Pros and Cons of Debt Consolidation

Is debt consolidation a good idea? Are you considering consolidating your debts or looking for an answer to your debt problems? Learn more about the factors to consider to determine the best solution.

Have trouble meeting your financial obligations, whether paying off loans or bills? If only there were a way to get it all under one roof… Well, there is! It’s called debt consolidation – sometimes called debt restructuring – and can make paying off your debts easier. But what is the process of debt consolidation? And is it a good idea for your situation?

The answer to that last question is simple: it depends. Here are the factors to consider regarding the pros and cons of debt consolidation. This will help you determine if this option is right for you.

What is debt consolidation?

Debt consolidation loans are usually used to pay off debts accumulated on credit cards, lines of credit, overdrafts, and high-interest loans such as payday loans. Here’s how it works: a person behind on loans or bills takes out a new loan to pay off their arrears. The funds from this new loan are then used to pay off all unsecured credit accounts. Often this loan has a lower interest rate than all or most other credit products.

What is the difference between debt consolidation and debt settlement?

Debt consolidation is different from debt settlement and a consumer proposal.

It involves applying for a consolidation loan from a lender such as a bank, credit union, or other financial institution. The lender will then evaluate your application for a loan based on factors such as your credit score, income, and the availability of an asset to secure the loan repayment. Then, the lender will decide whether to approve your loan and determine the interest rate you will have to pay based on the information in your application. If you make all your payments on time, your debt consolidation loan should not negatively affect your credit score. On the contrary, it may even improve it.

Debt settlement involves making a formal offer to your lenders called a consumer proposal. This mechanism allows you to settle your debts with your lenders by reducing the amount owed and offering them a partial repayment without interest through a trustee in bankruptcy. A consumer proposal is a bankruptcy alternative, but both significantly negatively impact credit scores.

The pros and cons of debt consolidation

There are probably more Canadians caught in a debt spiral than you think. According to Manulife Bank’s 2018 Debt Survey, more than half of Canadians feel that their debt prevents them from doing what they want, including saving for retirement. When you’re feeling overwhelmed by your debt, consolidation can seem appealing.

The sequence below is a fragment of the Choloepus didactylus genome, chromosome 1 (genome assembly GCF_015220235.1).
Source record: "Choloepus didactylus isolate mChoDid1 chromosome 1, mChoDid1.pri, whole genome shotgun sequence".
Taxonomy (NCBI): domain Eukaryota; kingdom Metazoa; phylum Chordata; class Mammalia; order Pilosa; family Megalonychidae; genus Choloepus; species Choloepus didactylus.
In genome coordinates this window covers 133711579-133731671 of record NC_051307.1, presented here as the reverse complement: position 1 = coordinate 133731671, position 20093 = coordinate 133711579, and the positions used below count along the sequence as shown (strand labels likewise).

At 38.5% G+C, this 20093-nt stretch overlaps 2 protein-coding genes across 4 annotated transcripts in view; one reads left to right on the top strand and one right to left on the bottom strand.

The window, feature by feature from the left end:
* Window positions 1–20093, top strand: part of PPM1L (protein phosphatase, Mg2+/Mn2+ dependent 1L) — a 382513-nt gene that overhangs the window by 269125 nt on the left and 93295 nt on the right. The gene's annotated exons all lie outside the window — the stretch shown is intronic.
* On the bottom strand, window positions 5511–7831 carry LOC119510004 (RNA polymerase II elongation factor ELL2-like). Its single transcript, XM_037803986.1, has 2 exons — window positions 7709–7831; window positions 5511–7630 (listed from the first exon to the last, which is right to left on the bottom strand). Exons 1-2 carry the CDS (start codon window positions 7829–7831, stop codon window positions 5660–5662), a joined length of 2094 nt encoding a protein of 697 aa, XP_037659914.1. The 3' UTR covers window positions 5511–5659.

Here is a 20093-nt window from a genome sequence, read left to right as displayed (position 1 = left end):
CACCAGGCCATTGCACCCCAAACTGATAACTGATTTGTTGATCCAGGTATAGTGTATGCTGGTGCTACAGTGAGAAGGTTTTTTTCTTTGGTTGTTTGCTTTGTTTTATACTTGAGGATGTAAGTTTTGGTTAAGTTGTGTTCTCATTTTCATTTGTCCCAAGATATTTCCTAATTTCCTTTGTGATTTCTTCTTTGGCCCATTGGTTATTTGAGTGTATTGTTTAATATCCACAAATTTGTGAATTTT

Debt consolidation has both advantages and disadvantages. Here are some advantages:

  • Only one payment needs to be made each month.
  • Lower overall payments.
  • Because of the lower interest rate, more of your payment goes toward the principal.

But debt consolidation also has its drawbacks. It could cause you problems in the following situations:

  • If the lender deposits your consolidation loan funds directly into your account, you may be tempted to spend them on things other than paying off your debts.
  • If you fail to close an unconsolidated credit product after paying it off, you may be tempted to take on more debt despite the consolidation loan you just took out.
  • The consolidated payment you make each month could be used as an excuse to continue your bad financial habits. Consolidation loans would become a cure-all for excessive use of your credit cards and lines of credit.

Is debt consolidation the right solution to your debt problems?

Debt consolidation can be a real lifesaver if you feel you are sinking in a sea of debt and monthly payments. It can help you simplify your finances by allowing you to make one lower monthly payment that will fit more easily into your monthly budget.

However, for these benefits to be realized, your loan application must be accepted, and you must qualify for an interest rate lower than those applicable to your unconsolidated debts. It’s also important to think twice before using debt consolidation as a way out of bad financial habits. Some people are tempted to reapply for credit after debt consolidation and then apply for a new consolidation loan when they start to fall behind. Anyone who undertakes debt consolidation should have a strong commitment to controlling their debt in the future.